There is considerable community
involvement which will culminate
in June 2017 with a referendum,
open to all residents, on its acceptance
Local government reorganisation has lead to the need for Cheshire
East Council (CEC) to dispose of
large numbers of assets - buildings
and open space. Bollington
Town Council (BTC) have negotiated to take over
a number of these assets and run
them locally, mainly by use of volunteer
groups such as that already running
Ground (although that remains in the hands of CEC who undertake
a range of maintenance activities).
The Civic Hall was taken over
in April 2013 and has subsequently
been given a good overhaul.
The Bridgend Centre celebrated its 25th anniversary in 2015 and
continues to provide support in many
ways to those who need a helping
hand. Open for coffee most days,
it also has a fantastic range of
useful second hand things for sale,
including clothes, books and all
kind of household utensils.
Friends of the Recreation
Ground was established to look after
this important green space in the centre of town. They
have made a significant improvement to the facilities
which accommodate cricket, football, tennis and bowls.
They have won a Green Flag for quality open space every
year since their formation!
Tinkers Clough is a delightful
and very popular piece of wet woodland containing a wide
variety of flora and fauna, but it had fallen on hard times
due to lack of care. This situation was transformed in 2009
by the Bollington
Initiative Trust who took over
the management, obtained funding and transformed this little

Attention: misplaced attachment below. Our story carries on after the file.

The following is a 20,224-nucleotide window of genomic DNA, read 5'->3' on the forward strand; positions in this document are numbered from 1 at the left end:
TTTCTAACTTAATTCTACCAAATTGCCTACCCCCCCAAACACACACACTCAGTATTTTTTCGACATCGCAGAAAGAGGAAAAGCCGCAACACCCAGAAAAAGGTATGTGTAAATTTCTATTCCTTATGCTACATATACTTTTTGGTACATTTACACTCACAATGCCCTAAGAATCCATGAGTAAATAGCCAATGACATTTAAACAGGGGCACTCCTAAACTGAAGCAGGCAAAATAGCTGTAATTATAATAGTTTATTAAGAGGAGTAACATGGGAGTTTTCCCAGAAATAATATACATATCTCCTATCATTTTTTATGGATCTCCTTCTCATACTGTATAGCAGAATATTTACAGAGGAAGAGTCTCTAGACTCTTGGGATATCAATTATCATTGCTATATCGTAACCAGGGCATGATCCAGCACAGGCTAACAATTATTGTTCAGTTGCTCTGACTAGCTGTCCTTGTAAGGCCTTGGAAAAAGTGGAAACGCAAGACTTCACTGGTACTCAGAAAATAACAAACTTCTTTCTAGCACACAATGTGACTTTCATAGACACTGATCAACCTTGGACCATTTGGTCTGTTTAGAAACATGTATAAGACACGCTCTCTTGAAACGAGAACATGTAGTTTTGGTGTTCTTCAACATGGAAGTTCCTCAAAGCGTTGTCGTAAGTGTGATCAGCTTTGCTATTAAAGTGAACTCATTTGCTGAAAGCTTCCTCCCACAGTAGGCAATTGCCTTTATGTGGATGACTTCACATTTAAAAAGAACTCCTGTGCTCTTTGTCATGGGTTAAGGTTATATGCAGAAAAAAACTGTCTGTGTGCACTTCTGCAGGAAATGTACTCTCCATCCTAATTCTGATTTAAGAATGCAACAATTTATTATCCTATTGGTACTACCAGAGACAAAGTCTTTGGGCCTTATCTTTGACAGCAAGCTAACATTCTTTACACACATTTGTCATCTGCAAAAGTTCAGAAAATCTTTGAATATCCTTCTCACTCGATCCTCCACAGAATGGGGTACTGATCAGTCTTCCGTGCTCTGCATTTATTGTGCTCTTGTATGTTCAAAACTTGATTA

To enhance and protect Kerridge Ridge and Ingersley Vale, two of
the most beautiful parts of our local landscape. Groundwork managed
Ridge & Ingersley Vale Countryside & Heritage Project.
The project attracted c.£700,000 from the Heritage Lottery
Fund - look at the page! The project was completed by
July 2010 but the voluntary working parties continue to keep the
area in good order.
The Civic Society have a Discovery Centre at
Clarence Mill. This was opened by cousins John & Terry Waite,
at the start of the 2005 Festival. It provides an insight
into Bollington's heritage. Do come and join us there!
Check out the Civic
Society pages now!
In 2003 we developed our first Parish Plan. In 2008 this has been
replaced by a Town Plan. This is important for
the future development of the town - it identifies what
the residents want the town to become in the years ahead. Check
it out now! With the changes to planning law in 2012
the town plan needs updating. However, the CEC
Strategic Plan for future housing does not include
any major development in Bollington. This is
on the basis that the following sites already
have planning permission: Ingersley Vale; Waterhouse
Mill; land opposite the Red Lion. The canal
wharf in Hurst Lane is presently the subject
of an application.
If you know of any additional links please let me know. Many thanks.
Now for the details -- select a link from the list below or from the extensive navigation down the left hand column (pass your mouse over the links to see the sub links):